What I mean by him being a builder, is that he could take the pieces of things and make something beautiful.

He built our family with my mom.   I don’t know many families like ours, and I contribute so much of that to the way my dad raised us.   We were taught that each member of the family was like a piece to the puzzle, and that we are all at our most complete and strong when we are all together.    He instilled in us all the importance of family, and that has now been passed to our children.   This family is strong, and united, and full of love, because my dad built us that way.

He built a business.   For over 40 years my dad practiced chiropractic in this community.    He believed more than almost anything that his purpose on this planet, that his God given gift, was to help heal people.   And heal people he did.   He built his business with the philosophy that the body has the capacity to heal itself.   And he spent his adult life using that philosophy to rebuild the health of so many.   With the gift he carried in his hands, he made people feel better, and with the kindness in his heart, he listened to their stories, their fears, and their joys.   He built a business based in his own beliefs, unlike none other I have ever known.   

He helped build this community.   Through his work in his business, his work with the Chamber, the school board, Lions club, his church, and many other things, his contributions were many.   He often didn’t sit quietly when he didn’t agree with things, and you always knew where he stood.    He always stood up when he felt things weren’t right, and honestly sometimes, just because he liked a good argument.   But no matter what, he cared about what happened here.   He cared about his neighbors, and his community.  

And here is the one that’s hardest to speak about.  He helped build me.   I’m not speaking in the biological sense, although that is true….   What I mean, and what I am afraid I will miss the most, is he had this ability to take the parts of my life that seemed scattered and sometimes broken, and help me rebuild them into something better and stronger.   Dad was the glue that put me back together so many times.   When there were things in my life that seemed dark and made me ashamed, he was the one who showed me that there was always a lesson, and that we could always come back if we chose too.   When relationships failed, he always said to me that it was because it wasn’t the right one and to hold on because it would come, and it did.  When my son was sick and the future was just too scary to contemplate, he was there with me at night in the hospital telling me I was strong enough to make it, and Andy would “show them and be just fine.”   And he was right.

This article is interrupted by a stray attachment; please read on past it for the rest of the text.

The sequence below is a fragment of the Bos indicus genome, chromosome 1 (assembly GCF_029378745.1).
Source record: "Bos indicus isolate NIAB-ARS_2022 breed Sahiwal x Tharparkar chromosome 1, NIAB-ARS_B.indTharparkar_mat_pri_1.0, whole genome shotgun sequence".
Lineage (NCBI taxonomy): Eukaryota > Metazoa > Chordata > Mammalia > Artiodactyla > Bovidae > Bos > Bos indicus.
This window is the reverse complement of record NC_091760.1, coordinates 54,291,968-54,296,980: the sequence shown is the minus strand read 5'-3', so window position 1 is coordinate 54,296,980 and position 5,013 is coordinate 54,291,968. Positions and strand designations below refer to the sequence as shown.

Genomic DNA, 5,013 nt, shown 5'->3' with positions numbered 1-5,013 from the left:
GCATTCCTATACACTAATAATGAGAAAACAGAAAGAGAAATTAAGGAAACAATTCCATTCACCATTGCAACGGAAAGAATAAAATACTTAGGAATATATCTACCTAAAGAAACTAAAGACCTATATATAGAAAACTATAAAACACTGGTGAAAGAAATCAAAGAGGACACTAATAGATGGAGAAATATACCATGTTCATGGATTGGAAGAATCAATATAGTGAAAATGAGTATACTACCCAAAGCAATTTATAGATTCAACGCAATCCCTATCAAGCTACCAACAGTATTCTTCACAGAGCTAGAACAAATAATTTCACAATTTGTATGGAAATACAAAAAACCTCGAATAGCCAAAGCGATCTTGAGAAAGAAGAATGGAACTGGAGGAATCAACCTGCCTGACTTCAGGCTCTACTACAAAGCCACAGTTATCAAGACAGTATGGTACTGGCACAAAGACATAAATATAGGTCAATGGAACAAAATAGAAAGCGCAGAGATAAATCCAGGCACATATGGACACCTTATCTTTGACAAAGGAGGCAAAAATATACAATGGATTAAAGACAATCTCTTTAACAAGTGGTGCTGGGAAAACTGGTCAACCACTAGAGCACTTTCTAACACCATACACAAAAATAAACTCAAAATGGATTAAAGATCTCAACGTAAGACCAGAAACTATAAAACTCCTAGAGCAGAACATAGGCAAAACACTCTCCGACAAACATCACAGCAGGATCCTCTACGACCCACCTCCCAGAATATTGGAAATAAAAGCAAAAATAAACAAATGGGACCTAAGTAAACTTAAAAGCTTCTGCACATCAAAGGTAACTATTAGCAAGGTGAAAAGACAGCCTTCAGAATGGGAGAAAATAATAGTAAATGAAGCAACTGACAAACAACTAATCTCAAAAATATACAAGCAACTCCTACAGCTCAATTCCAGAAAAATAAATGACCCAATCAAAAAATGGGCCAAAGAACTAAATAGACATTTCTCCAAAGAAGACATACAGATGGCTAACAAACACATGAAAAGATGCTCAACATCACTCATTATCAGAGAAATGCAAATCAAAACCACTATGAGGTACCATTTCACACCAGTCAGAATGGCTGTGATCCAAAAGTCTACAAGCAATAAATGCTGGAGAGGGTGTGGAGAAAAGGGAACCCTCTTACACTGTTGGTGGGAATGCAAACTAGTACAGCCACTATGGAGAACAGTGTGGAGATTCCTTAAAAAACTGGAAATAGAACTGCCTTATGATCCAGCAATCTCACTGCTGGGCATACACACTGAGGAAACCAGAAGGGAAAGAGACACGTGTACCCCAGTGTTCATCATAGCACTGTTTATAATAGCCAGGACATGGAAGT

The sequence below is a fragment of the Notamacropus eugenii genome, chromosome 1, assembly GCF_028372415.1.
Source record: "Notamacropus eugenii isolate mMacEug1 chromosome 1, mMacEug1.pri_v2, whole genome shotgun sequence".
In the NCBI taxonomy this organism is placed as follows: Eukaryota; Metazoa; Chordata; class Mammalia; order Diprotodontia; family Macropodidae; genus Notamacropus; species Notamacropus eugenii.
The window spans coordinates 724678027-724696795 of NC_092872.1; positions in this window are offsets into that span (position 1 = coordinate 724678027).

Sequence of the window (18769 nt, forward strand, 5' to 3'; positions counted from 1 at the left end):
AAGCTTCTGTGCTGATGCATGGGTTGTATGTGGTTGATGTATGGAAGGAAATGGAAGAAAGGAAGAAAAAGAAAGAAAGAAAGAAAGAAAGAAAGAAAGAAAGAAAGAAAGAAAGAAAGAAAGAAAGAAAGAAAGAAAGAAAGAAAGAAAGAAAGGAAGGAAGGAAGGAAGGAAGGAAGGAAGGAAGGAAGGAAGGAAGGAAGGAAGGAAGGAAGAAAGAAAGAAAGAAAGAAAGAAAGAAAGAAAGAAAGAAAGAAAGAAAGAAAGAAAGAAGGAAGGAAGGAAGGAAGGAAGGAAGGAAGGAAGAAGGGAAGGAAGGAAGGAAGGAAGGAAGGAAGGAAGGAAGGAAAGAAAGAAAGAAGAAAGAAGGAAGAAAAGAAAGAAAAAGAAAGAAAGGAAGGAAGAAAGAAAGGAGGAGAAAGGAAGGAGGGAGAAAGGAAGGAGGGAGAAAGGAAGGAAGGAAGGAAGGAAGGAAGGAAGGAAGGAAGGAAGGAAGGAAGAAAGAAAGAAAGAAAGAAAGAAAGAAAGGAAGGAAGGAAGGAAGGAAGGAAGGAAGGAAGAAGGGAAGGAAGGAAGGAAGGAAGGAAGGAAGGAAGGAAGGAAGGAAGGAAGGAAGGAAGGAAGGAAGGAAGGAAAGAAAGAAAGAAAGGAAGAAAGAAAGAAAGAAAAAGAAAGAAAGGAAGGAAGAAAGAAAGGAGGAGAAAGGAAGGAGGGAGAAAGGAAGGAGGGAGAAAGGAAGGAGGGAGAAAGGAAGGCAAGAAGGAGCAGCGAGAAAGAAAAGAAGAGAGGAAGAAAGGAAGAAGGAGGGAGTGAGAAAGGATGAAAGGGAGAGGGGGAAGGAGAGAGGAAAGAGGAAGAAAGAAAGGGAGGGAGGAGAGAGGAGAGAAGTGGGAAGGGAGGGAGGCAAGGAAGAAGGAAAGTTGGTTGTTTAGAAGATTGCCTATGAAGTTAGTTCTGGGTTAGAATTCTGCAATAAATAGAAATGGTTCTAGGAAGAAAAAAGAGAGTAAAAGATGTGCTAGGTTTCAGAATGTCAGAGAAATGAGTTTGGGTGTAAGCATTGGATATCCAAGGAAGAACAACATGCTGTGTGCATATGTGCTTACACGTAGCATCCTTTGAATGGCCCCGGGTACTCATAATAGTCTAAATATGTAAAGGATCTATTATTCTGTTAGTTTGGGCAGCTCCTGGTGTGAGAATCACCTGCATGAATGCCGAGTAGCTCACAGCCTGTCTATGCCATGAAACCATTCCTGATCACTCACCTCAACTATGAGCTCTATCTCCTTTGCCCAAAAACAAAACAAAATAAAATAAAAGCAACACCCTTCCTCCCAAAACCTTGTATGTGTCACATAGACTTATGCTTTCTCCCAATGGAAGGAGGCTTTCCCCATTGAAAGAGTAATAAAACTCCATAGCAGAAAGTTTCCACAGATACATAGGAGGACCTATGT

That is the builder I will miss the most.   The one who always had the right words to make it feel better.   The one who had the glue to put the pieces back in place.   Because for all the beauty he created for the rest of the world, the beauty he created for me was tenfold. 

This leads me to my final thought.

He built a foundation.    As I think back on all I have mentioned above, I know that although his loss is painful and hard, and as many times as I will want to pick up the phone to ask “Dad…what do I do about this?”   I know if I look in my heart, I already have the answers.   He built the foundation in me that gives me reason, and bravery, and FAITH, and the ability to argue, and see the humor, and see the good in all.   HE taught me that.   All the things he helped me with I can do now on my own.   Because I have the answers I need. 

And I have them, because my dad was a builder.